This meeting will focus on the third round monitoring reports under the Istanbul Anti-Corruption Action Plan for Kyrgyzstan and Ukraine. The meeting will also include progress reports from Armenia, Azerbaijan, Georgia, Kazakhstan, Mongolia, Tajikistan and Uzbekistan.
The risk of Greek companies bribing foreign officials is substantial, but Greece has not given the same priority to fighting foreign bribery as it has to domestic corruption.
This page contains all information relating to implementation of the OECD Anti-Bribery Convention in Spain.
Jointly organised by the Turkish Presidency of the G20 and the OECD, participants discussed cutting-edge compliance challenges faced by companies in their day-to-day operations and innovative solutions to address these risks.
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One of the more startling findings in the OECD Foreign Bribery Report, is that some level of corporate management was involved in over 50% of the cases sanctioned. This paper by Leah Ambler, published in the Journal of Business Compliance (01/2015), examines what went wrong and why from a corporate governance and compliance perspective.
This page contains all information relating to implementation of the OECD Anti-Bribery Convention in France.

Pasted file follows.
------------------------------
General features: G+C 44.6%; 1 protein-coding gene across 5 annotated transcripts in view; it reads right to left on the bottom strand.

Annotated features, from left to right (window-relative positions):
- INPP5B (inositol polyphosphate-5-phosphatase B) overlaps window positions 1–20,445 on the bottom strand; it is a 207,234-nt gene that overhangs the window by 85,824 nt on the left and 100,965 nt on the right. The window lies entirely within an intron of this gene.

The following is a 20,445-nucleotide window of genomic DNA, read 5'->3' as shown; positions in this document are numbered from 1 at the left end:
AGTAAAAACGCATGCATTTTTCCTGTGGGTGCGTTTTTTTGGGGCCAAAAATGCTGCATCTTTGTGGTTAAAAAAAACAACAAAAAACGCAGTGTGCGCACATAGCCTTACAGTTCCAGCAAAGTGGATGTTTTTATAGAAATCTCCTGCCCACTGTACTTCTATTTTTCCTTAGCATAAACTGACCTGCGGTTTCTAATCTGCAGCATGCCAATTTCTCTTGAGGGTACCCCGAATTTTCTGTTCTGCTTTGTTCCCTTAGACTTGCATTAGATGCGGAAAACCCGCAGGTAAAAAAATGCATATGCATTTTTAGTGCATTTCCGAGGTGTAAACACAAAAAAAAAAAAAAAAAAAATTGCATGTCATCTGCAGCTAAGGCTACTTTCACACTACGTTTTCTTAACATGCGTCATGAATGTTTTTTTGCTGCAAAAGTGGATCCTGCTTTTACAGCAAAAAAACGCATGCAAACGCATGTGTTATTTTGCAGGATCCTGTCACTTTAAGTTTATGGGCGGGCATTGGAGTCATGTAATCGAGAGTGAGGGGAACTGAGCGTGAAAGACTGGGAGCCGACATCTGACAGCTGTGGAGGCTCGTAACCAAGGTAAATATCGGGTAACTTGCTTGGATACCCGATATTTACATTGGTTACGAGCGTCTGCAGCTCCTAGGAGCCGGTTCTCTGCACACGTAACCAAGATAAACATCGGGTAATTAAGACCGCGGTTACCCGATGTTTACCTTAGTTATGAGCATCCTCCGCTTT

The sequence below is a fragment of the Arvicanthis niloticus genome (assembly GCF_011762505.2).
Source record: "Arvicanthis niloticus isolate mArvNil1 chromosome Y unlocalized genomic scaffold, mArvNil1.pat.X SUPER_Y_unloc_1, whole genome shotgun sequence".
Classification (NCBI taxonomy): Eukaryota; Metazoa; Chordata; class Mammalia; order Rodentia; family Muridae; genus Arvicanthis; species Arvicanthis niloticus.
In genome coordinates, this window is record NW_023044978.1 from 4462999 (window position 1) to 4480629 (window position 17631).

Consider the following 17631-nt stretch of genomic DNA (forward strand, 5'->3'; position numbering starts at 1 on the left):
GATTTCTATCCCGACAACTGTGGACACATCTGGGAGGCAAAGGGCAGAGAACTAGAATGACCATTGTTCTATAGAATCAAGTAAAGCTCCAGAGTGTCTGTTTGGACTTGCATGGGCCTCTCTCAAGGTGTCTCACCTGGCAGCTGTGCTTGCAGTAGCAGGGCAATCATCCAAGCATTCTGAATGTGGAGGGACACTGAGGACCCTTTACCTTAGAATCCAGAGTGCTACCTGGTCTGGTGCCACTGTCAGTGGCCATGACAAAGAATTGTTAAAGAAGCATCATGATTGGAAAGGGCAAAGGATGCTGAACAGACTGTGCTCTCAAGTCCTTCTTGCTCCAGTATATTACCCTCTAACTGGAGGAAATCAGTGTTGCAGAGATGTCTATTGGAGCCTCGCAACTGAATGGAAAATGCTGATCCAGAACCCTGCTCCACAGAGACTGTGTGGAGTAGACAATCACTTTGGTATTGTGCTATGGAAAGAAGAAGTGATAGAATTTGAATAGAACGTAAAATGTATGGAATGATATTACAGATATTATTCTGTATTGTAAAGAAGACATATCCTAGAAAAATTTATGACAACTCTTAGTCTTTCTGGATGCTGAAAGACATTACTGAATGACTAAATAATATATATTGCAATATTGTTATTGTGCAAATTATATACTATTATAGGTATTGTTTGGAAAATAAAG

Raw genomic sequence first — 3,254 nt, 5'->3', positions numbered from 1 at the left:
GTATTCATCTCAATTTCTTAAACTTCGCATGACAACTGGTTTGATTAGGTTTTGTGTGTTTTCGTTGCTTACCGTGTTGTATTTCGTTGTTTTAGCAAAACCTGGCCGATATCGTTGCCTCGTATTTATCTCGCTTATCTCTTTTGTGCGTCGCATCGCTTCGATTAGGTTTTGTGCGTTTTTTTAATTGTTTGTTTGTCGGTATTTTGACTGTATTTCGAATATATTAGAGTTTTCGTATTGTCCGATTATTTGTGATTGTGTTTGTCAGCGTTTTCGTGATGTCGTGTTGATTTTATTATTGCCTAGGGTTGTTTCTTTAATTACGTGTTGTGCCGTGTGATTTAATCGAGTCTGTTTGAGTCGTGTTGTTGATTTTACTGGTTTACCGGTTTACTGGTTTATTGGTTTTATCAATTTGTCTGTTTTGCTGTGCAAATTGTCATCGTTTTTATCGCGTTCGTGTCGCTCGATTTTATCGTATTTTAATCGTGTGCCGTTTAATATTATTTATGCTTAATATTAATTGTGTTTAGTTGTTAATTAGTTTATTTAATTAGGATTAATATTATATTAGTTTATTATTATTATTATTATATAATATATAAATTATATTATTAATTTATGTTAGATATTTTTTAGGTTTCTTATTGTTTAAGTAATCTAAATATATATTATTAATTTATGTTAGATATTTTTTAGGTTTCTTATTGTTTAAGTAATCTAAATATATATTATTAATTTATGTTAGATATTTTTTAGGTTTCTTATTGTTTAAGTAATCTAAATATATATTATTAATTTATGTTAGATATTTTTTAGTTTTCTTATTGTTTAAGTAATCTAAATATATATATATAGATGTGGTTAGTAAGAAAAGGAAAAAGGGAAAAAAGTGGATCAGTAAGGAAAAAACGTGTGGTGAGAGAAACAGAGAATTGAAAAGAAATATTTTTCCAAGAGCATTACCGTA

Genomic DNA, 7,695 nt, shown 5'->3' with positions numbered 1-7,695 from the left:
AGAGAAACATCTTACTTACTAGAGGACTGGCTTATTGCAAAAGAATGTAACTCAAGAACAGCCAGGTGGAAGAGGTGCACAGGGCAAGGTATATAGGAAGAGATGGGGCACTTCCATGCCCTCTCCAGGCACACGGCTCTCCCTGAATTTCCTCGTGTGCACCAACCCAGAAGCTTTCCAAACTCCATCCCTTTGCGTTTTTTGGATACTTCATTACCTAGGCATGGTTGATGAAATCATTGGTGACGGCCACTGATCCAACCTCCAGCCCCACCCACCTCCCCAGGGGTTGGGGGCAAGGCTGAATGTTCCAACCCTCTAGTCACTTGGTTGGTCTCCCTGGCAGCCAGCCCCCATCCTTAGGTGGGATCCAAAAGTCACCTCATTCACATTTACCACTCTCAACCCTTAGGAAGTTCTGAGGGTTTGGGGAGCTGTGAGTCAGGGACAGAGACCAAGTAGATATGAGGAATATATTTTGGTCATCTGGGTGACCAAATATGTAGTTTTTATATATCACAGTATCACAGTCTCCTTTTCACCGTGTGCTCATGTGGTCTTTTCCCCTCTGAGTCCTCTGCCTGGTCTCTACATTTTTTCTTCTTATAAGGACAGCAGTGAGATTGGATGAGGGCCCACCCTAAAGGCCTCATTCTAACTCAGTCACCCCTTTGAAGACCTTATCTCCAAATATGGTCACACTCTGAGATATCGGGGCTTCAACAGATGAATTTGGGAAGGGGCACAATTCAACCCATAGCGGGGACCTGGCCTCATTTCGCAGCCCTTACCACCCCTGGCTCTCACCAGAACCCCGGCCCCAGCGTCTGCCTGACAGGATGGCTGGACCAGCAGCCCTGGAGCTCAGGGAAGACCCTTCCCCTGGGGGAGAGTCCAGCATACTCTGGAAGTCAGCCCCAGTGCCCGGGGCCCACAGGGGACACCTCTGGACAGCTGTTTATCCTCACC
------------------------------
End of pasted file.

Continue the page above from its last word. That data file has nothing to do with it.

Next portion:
The OECD Working Group on Bribery doubts Argentina’s commitment to fight foreign bribery. Argentina still has no law to punish companies for foreign bribery or prosecute its citizens who commit this crime abroad. Widespread delays continue to plague complex economic crime investigations.
On the occasion of International Anti-Corruption Day, this Working Group on Bribery consultation with the private sector and civil society focused on the development of the Phase 4 evaluation process of the OECD Anti-Bribery Convention.
As part of the International Anti-Corruption Day, the OECD has joined Member and Partner countries and other International Organisations in raising awareness about the costs and detrimental effects of corruption.
The OECD Working Group on Bribery invited public comments on the next phase of country monitoring under the OECD Anti-Bribery Convention between 5 November and 1 December 2014. The call for comment is now closed.